By Phil Mackintosh, Chief Economist, Nasdaq
We’ve covered retail growth over the past two years, how retail trades, how and what stocks retail likes to trade. Today we look when retail businesses.
Retail is an early bird
Given How? ‘Or’ What retail trades, we can estimate what time retail investors are trading by looking at the sub-decimal strip imprints (SIPs). To understand why looking at sub-decimal transactions primarily captures retail transactions, read our previous studies here and here.
In addition to wholesalers, some exchanges have approved retail programs that also allow them to execute at sub-decimal prices. Anyone is allowed to provide liquidity to these programs, but only the retail trade is allowed to take advantage of these price-enhancing displayed quotes.
When we aggregate a month’s data into 15-minute increments throughout the day, we find that retail trades differ from those of the broader market, as they trade significantly more in the morning and almost none in the morning. the fence (Chart 1 ).
It is also important to note that many exchanges are open for trading from 4:00 a.m. to 8:00 p.m., although official “market hours” are 9:30 a.m. to 4:00 p.m. This allows investors to still match trades after hours, which often happens when a stock releases earnings or other news late, or alongside economic news that is often released in the morning.
Finally, the data in Chart 1 (green line) shows off-exchange retail peaks at 8am. However, this is because the TRF starts at 8 a.m., so all off-exchange trades made in the previous 12 hours are printed on the tape in a group at 8 a.m. Retail Schedules Exchange also need market makers to be active, so they also tend to start later. For example, the Nasdaq BX RPI program starts at 8 a.m.
Chart 1: Retail VWAP curves show more transactions in the morning
Institutions negotiate later
In contrast, the rest of the market makes a significant portion of its daily trading volume closer and at the close. In fact, from 3:45 p.m. until close, we see about 14.1% of all volume traded, even though it represents less than 4% of the trading day.
This is partly because index providers calculate benchmark performance daily, using closing prices. These prices are used to measure the portfolio performance of professional investors, as well as to calculate the unit prices of mutual fund cash flows.
This means that things are close to the performance of the portfolio. So even stock-picking mutual funds sometimes need to invest as close to closing prices as possible, especially with large cash flows. Index funds, which have the least tolerance for missing their benchmark, execute even more of their trades at the closing auction. In fact, making all trades at the close will perfectly match trades and cash flows to index movement prices, eliminating the risk of trade timing leading to underperformance and tracking error. in the fund.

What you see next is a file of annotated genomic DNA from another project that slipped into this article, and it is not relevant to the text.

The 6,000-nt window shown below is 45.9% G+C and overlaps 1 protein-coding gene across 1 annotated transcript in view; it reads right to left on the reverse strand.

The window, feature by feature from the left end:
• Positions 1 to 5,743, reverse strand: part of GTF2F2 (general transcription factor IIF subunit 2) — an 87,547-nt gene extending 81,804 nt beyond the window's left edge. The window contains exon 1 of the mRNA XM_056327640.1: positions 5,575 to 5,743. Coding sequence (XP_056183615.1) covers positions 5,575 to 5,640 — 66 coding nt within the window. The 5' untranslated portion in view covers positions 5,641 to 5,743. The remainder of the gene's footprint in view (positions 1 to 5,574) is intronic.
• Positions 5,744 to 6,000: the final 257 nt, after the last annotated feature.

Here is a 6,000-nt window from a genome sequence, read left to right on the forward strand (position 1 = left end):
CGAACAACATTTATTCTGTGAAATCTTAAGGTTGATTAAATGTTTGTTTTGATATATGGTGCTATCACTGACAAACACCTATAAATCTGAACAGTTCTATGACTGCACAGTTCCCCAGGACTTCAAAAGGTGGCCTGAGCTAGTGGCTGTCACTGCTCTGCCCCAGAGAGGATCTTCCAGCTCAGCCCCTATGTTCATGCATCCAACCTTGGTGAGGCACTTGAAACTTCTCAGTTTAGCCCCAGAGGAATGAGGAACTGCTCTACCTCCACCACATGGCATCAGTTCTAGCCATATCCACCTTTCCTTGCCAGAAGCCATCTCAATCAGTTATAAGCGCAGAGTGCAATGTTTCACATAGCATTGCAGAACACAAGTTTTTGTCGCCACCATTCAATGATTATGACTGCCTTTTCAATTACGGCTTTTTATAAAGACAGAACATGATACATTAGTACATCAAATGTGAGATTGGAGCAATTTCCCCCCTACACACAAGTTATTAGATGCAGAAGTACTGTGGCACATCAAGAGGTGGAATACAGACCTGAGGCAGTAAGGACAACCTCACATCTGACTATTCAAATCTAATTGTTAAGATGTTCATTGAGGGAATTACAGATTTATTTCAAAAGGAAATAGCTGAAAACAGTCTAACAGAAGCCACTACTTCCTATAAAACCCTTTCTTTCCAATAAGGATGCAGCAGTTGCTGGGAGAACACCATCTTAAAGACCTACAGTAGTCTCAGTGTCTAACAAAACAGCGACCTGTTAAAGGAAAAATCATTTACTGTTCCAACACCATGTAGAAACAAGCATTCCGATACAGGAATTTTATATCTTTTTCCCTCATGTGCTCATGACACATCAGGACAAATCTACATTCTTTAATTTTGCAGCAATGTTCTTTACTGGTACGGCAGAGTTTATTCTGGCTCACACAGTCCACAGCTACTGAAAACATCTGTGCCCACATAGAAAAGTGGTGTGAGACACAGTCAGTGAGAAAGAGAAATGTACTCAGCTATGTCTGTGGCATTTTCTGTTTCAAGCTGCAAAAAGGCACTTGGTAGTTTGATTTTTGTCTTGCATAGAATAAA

However, as we’ve shown earlier, it’s not just index funds that trade at the close. The data suggests that index funds are typically only a fraction of the daily close.
Exchange programs work best outside of continuous trading
The data also shows that retail is trading outside of “market hours,” but not that much. In fact, the total pre-market and post-market trades represent only 3.6% of their overall traded volume.
Looking at sub-decimal SIP trades on the TRF and retail exchange programs separately, we find that retail investors prefer very early morning retail exchange programs. However, once the official trading day has started and a protected NBBO is available to calculate EQ metrics, wholesalers quickly gain market share.
Outside normal market hours, spreads are much wider
Encouraging market makers to make competitive quotes is an important function of exchanges.
Not only is trading activity concentrated during official market hours, but we also find that pricing is much more competitive during this time. In fact, data shows that spreads widen significantly outside of official market hours.
On a value-weighted basis, after-hours quotes are more than 10 times wider. However, that’s partly because a lot of market-moving news happens outside of market hours. Most profits are released after the close, and when this happens these tickers are trading the most value with lots of price discovery – leading to wider spreads – skewing this result. Many important economic data in the United States are also released before the markets open, which also adds to market maker risks, given the low liquidity available for hedging. And of course, market-moving international news happens just as often while US markets are closed.
For a retail investor, it is therefore much more important to use limit orders based on the prices you think are fair given the news available.
Chart 2: Spreads compress significantly during official market hours
Source: Nasdaq Economic Research
What does all this mean?
In short: compared to other investors, retailers trade early, even before markets open.
The data also shows that outside of market hours, when trade quality and execution (605) rules are not in effect, having a competitive listing on an exchange is also important. Interestingly, during normal market hours when spreads are tighter, activity seems to shift towards wholesalers.
It also seems to show both the importance of competitive quotes and the fact that retail brokers change routing throughout the day to ensure they get the best possible prices for their clients.